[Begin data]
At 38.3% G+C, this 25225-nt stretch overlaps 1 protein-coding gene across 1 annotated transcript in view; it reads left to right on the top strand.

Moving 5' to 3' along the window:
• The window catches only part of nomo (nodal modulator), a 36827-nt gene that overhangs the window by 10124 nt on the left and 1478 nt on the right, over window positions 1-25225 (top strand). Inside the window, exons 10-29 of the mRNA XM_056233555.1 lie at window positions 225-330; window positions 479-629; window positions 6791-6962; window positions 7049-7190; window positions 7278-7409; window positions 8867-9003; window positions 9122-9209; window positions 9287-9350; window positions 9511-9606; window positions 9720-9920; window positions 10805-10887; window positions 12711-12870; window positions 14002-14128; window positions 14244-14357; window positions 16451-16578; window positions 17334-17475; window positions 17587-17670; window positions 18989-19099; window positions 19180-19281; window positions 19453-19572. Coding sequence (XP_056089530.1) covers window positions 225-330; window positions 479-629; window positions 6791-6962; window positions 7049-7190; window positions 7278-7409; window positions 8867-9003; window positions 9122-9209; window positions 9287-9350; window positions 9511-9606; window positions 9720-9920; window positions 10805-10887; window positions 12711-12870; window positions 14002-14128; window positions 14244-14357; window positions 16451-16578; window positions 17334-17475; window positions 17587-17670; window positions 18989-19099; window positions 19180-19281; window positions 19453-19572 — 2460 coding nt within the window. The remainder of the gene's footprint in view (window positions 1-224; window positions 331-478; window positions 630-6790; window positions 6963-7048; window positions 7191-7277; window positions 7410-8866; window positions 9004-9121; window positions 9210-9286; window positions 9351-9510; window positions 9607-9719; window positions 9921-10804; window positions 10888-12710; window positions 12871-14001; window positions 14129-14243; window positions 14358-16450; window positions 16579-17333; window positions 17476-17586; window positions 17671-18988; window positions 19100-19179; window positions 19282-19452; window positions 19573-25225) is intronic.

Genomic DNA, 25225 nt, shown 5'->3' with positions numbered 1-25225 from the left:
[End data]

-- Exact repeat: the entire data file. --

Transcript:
At 38.3% G+C, this 25225-nt stretch overlaps 1 protein-coding gene across 1 annotated transcript in view; it reads left to right on the top strand.

Moving 5' to 3' along the window:
• The window catches only part of nomo (nodal modulator), a 36827-nt gene that overhangs the window by 10124 nt on the left and 1478 nt on the right, over window positions 1-25225 (top strand). Inside the window, exons 10-29 of the mRNA XM_056233555.1 lie at window positions 225-330; window positions 479-629; window positions 6791-6962; window positions 7049-7190; window positions 7278-7409; window positions 8867-9003; window positions 9122-9209; window positions 9287-9350; window positions 9511-9606; window positions 9720-9920; window positions 10805-10887; window positions 12711-12870; window positions 14002-14128; window positions 14244-14357; window positions 16451-16578; window positions 17334-17475; window positions 17587-17670; window positions 18989-19099; window positions 19180-19281; window positions 19453-19572. Coding sequence (XP_056089530.1) covers window positions 225-330; window positions 479-629; window positions 6791-6962; window positions 7049-7190; window positions 7278-7409; window positions 8867-9003; window positions 9122-9209; window positions 9287-9350; window positions 9511-9606; window positions 9720-9920; window positions 10805-10887; window positions 12711-12870; window positions 14002-14128; window positions 14244-14357; window positions 16451-16578; window positions 17334-17475; window positions 17587-17670; window positions 18989-19099; window positions 19180-19281; window positions 19453-19572 — 2460 coding nt within the window. The remainder of the gene's footprint in view (window positions 1-224; window positions 331-478; window positions 630-6790; window positions 6963-7048; window positions 7191-7277; window positions 7410-8866; window positions 9004-9121; window positions 9210-9286; window positions 9351-9510; window positions 9607-9719; window positions 9921-10804; window positions 10888-12710; window positions 12871-14001; window positions 14129-14243; window positions 14358-16450; window positions 16579-17333; window positions 17476-17586; window positions 17671-18988; window positions 19100-19179; window positions 19282-19452; window positions 19573-25225) is intronic.

Genomic DNA, 25225 nt, shown 5'->3' with positions numbered 1-25225 from the left: